I am using ArcGIS Pro.

I have a series of points representing animal locations that were tracked in a small stream. I would like to get the distance between the most upstream and downstream location for each individual (also known as the Linear Home Range), following the river path. Essentially the largest distance along this line between points, grouped by individual. I have downloaded a polylineZM file for the stream - and I understand that I can use Linear Referencing to get the distances between these points, and a measure of the point location in reference to the beginning of the line. But, I am looking for a little more than this, as this result gives me an output that I would need to manually manipulate to get my answer. If there is a code or workflow that would help me to easily calculate this without having to split the data set into a file for each individual, manually rerun it for each individual, sort output by the distance along the line and then manually subtract the largest and smallest points, that would be ideal.

The most recent point may not necessarily be the most upstream point, as the animals are not only traveling in one direction. Below is a screen grab of my points -

enter image description here

If there is a need to write an ArcPy script or a suggestion for manipulating the data after the Linear Referencing output file after it is created - I am all ears.

  • 1
    You need to check if the M value in your river network is a measurement from the end of the polyline or a measurement from the mouth of the river. If it is the latter then simply run locate features along route. You could then run a summary stats tool grouping by individual ID and extract out min and max distance so you can compute length.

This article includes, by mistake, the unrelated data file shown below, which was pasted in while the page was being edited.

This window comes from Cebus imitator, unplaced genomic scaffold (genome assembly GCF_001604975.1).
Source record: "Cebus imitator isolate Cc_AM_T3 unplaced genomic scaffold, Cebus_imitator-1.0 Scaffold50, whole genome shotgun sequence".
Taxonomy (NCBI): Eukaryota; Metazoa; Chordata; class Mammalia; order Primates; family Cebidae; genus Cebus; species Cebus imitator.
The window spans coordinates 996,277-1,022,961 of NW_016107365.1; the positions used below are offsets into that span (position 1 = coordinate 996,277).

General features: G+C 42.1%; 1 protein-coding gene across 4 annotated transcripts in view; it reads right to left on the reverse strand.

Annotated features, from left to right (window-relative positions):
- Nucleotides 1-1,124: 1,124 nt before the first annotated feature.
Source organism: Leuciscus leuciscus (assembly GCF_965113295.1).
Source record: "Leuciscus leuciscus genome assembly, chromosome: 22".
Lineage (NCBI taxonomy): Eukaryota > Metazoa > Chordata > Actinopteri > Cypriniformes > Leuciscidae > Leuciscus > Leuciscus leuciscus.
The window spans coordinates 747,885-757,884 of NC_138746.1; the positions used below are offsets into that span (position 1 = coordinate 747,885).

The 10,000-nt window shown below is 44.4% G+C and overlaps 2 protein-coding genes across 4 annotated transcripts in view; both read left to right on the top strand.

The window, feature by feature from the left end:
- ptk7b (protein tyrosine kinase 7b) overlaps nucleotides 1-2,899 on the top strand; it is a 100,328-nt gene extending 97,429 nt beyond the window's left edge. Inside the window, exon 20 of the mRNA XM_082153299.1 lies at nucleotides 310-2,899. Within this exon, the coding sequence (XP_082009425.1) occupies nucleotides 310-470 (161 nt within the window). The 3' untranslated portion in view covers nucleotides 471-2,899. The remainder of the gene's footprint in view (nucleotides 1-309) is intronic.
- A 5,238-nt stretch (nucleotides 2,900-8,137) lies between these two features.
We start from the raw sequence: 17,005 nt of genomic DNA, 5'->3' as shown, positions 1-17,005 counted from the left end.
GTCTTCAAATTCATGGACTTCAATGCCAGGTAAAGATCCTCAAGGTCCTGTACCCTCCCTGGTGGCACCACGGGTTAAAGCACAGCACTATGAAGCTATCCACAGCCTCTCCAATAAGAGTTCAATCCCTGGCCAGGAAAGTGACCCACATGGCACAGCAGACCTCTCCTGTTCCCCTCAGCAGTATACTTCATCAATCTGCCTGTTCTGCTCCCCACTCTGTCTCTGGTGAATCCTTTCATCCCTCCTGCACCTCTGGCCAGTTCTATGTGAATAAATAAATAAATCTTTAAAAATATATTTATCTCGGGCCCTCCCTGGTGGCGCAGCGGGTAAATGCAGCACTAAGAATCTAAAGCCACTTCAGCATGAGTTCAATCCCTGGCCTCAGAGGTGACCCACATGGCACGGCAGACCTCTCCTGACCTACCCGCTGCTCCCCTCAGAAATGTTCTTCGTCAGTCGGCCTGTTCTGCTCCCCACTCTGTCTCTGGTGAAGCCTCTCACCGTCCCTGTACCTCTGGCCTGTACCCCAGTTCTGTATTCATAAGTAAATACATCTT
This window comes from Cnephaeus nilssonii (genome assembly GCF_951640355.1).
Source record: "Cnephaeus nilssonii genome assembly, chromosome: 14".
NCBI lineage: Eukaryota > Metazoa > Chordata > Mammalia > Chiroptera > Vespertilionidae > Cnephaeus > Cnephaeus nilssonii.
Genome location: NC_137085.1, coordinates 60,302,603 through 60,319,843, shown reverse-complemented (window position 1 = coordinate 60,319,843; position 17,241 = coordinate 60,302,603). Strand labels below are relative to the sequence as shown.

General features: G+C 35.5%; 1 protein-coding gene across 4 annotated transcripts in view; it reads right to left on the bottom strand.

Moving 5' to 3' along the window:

– Hornbydd
    Commented Feb 15, 2020 at 23:48
  • Thank you - I tried this and it worked well, but right now it seems like the range between max and min is reporting smaller than I would expect and I am not sure why. I will see if there is something wrong with the file imported and where the M values are calculated from.
    – Brewkeeper
    Commented Feb 16, 2020 at 0:03
  • Should the bifurcation(s) be accounted for? Say ID 4 was seen on the left hand side branch of the river (in the snip, there is no occurrence) and ID 10 also appeared near ID 4. How do you want to map ID 10’s home range?
    – fatih_dur
    Commented Feb 16, 2020 at 1:07
  • @fatih_dur - There is no need to account for bifurcation, the animals were all located within the stream in reality, but as it is a small stream it is best represented as a line and one of the easiest ways to portray their home range is as a portion of that line.
    – Brewkeeper
    Commented Feb 16, 2020 at 23:58
  • 1
    @Hornbydd Your solution worked for me - in some cases I needed to use the create Route tool to deal with in consistencies in the stream files, but this worked very well - I hope this can be of use to someone else as well.
    – Brewkeeper
    Commented Feb 17, 2020 at 20:28

1 Answer 1